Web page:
Is it something we are born with or something that you acquire over time? Did the egg come before the chicken? Ha! I believe hard work beats talent and talent doesn’t work hard. So that’s to say that we all have talent, but it doesn’t matter unless we work hard at it. We were all born with an aptitude for something. Some people actualize that “something” sooner than others and some never actually find what that “something” is, but we all have it within us. What sets people apart are the people who persevere and work hard on their God given talent. Even Einstein didn’t just sit back and have the theory of relativity drop in his lap. In short, talent is something we are born with but only master with hard work and dedication, over time.
- How do you balance your professional and personal life? How do you reconnect with reality after playing a role?
As it stands the majority of my professional life is trying to get that next dope role, so I balance my professional life and personal by keeping rooted to the fact that there’s more to life than my next job. So, when it’s time to work I work, but when it’s time to rest, I really rest. And occasionally play. Also keeping rooted in my faith in God keeps both professional and personal harmonious despite any adversity. After a role, I pig out. I don’t know why but I always find myself eating my own body weight in junk. I suppose it’s because I’m a bit of a comfort eater and coming out of a role that took up so much of my mind, soul, and body can be an uncomfortable process. I’ll also have a good period of reconnecting with all my friends and family as work can take me away from them for months on end.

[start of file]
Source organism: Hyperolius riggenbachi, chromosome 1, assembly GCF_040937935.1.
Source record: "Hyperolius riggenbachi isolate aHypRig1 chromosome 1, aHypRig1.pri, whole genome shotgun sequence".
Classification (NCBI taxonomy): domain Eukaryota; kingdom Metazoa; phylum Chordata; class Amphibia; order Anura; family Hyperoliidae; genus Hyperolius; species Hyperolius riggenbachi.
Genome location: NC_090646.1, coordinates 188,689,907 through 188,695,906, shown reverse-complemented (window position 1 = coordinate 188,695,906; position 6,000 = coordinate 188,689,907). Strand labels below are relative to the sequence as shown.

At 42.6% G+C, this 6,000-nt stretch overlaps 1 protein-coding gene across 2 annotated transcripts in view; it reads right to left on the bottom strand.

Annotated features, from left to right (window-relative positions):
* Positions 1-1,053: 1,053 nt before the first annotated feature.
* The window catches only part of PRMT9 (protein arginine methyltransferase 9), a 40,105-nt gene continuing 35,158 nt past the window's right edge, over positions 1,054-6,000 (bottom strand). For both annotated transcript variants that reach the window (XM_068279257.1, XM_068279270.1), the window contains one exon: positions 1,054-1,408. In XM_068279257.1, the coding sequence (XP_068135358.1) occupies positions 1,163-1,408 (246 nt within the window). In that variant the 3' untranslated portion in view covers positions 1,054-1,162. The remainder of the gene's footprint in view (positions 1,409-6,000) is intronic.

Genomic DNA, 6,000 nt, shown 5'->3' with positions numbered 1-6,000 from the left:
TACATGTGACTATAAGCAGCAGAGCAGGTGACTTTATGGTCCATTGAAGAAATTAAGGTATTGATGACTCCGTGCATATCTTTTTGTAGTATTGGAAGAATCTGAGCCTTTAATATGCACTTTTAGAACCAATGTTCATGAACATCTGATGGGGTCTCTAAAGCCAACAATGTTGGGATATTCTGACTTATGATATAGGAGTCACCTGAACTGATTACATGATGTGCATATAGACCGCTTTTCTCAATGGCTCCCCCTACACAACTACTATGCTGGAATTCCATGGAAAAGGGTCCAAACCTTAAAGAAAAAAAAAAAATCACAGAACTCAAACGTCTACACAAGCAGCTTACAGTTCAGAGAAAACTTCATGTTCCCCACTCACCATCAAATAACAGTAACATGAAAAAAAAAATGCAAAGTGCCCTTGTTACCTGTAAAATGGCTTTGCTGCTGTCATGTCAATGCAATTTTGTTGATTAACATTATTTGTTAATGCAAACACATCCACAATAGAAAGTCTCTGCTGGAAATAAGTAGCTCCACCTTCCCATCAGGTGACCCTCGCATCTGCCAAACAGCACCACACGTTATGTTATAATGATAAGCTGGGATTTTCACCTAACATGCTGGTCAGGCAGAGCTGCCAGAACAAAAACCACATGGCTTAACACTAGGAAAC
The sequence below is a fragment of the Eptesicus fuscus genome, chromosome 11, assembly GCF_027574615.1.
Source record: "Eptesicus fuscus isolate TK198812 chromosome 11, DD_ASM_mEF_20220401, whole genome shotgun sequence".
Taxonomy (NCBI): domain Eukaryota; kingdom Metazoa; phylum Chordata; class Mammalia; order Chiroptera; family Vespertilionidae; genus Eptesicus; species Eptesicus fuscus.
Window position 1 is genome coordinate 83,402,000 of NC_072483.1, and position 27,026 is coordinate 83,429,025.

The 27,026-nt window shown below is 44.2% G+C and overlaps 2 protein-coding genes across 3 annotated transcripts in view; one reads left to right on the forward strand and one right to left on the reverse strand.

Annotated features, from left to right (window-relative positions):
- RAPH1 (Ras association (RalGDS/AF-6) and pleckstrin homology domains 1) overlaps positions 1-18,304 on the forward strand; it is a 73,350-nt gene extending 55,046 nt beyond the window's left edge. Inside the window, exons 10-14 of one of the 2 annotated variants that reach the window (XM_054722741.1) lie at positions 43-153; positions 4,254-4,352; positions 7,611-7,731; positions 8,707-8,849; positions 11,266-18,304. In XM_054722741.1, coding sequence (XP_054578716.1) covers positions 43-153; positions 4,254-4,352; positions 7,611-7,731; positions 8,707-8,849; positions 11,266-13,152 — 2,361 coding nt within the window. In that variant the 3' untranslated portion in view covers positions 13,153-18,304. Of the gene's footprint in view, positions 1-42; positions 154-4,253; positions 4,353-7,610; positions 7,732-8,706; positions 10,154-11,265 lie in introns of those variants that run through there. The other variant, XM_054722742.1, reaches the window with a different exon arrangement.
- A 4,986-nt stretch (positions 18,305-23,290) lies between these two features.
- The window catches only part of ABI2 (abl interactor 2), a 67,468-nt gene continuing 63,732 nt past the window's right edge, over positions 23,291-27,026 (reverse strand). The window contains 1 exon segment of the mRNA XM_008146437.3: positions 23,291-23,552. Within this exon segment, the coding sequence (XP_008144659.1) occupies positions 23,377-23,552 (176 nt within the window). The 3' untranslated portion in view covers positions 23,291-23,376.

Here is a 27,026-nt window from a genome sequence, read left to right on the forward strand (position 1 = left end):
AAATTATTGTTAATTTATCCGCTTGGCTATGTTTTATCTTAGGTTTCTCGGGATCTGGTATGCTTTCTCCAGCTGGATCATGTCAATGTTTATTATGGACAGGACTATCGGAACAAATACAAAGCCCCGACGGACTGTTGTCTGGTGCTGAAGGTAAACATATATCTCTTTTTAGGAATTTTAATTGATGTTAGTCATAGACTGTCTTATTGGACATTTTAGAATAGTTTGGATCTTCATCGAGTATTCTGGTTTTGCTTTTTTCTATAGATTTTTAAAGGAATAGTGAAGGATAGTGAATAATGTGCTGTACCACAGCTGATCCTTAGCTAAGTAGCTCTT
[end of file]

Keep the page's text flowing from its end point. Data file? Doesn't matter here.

- What do you consider to be your biggest accomplishment in life so far?
Realizing that I know nothing, which allows me to learn more. Oh, and completing my first U.S. series on NETFLIX. I love Netflix.
- Our motto is “ You can be, do and have anything you want.” What’s your take on such a statement?
I feel it’s incomplete (no offense) – my take is “You can be, do and have anything you want – but none of this will follow you to the grave, so share it, with love.”